“Shake the hand that feeds you”

Today’s LA Times has a photo slideshow celebrating the farmers’ markets of the area. Hm. I was a bit puzzled as to why the first 20 photos (of 28!) pictured the prepared foods (or, as the Torrance market calls it, the “non-agricultural products”) section or local restaurant gardens. Okay, I was happy to see our “crepe man,” Thierry Boisson, featured in photo 14, but really, isn’t the farmers’ market supposed to be about the produce, about the farmer?

Every stall I see in the produce section is a riot of colors, piled high with ingredients, all of which I want to take home and make into glorious meals or just eat as is, with juice running down my chin. If many of the larger operations hire people to run their stalls and work more than 1 market on any given day, still in most of those stalls stand the farmers and families who grow these fabulous foods for me and my family. They can tell me which produce is ripest, how long it will keep, how to cook it to best effect. They’ll often throw in something extra “just to try” or “for the kids” or reduce the price because I bring my own reusable nylon bags, which weigh more than plastic on the scale. (One week I forgot one of my bags on the scale, and the next week, the farmer not only returned the bag but insisted that I fill it with English peas, as I’d paid for them last week!)

Best of all, these people have names and faces that I know. And lucky for me, they know my face, if not my name, and my children’s faces – this is particularly helpful when my 5-year-old insists on getting lost and needs to be taken to the information booth, which has happened twice already. “I was just going over to taste the strawberries, Mommy, and then I looked around and you were gone….” Maybe it would help if the tasting displays weren’t so attractive and at child level and the nice people at the information booth did not hand out lollipops, thereby creating incentive for him to get lost? Or maybe I just need to buy a leash?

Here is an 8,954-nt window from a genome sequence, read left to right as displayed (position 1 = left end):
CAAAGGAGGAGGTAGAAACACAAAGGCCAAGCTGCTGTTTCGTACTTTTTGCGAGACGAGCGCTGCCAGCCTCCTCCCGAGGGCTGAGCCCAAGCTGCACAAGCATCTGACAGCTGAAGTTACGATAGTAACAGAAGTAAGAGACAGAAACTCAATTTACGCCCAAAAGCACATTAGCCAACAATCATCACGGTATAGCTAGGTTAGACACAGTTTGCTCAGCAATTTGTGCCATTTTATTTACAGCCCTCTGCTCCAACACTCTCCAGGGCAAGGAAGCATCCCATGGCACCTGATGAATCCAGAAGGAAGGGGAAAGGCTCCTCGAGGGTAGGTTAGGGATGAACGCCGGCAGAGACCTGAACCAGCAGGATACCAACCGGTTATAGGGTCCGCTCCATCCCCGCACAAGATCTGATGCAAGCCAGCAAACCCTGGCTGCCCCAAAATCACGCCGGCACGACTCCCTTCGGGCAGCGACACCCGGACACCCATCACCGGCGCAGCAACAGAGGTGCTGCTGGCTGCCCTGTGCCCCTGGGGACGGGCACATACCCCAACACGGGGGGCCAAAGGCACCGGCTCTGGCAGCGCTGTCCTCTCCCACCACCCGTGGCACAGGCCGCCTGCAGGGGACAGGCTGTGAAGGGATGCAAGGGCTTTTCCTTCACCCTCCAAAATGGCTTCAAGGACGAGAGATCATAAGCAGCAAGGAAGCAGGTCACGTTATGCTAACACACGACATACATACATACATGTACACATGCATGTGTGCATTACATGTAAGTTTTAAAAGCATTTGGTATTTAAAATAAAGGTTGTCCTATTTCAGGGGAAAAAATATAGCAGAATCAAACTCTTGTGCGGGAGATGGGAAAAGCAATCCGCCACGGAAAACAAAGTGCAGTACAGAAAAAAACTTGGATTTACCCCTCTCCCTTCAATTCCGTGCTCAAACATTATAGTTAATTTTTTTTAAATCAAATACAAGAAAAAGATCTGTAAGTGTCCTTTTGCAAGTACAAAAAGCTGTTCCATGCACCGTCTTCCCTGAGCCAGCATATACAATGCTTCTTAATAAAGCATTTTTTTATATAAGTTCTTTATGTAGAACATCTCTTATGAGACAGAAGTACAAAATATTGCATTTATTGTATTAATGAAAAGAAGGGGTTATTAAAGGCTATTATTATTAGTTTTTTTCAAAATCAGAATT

In any case, the farmers’ market, which takes place right next to my house twice a week, will be what I miss the most about Torrance when we leave in June. I know, Ann Arbor has a wonderful market, but still…. Many of “my” vendors here know that we are moving, many have asked how the real estate transactions are going (both the sale and purchase are finally done!), and ask when we are leaving. Many have offered me their phone numbers and shipping information – I know I won’t find cherimoyas in Michigan, after all. In a way, these vendors are like family, and I’m more inclined to hug them than shake their hands.

We should do all we can to support our local farmers – it’s good for them, good for us, and good for the environment to buy local. If you can “shake the hand that feeds you,” as Michael Pollan writes, your life will be richer for it. And if you want to see what lies beneath the surface of that farmer’s face, check out this beautiful piece – “Peach farming: risk, worry, and obsession” – written by David Mas Masumoto. You may find that a poet and artist lurks beneath that “stoic farmer’s face.”

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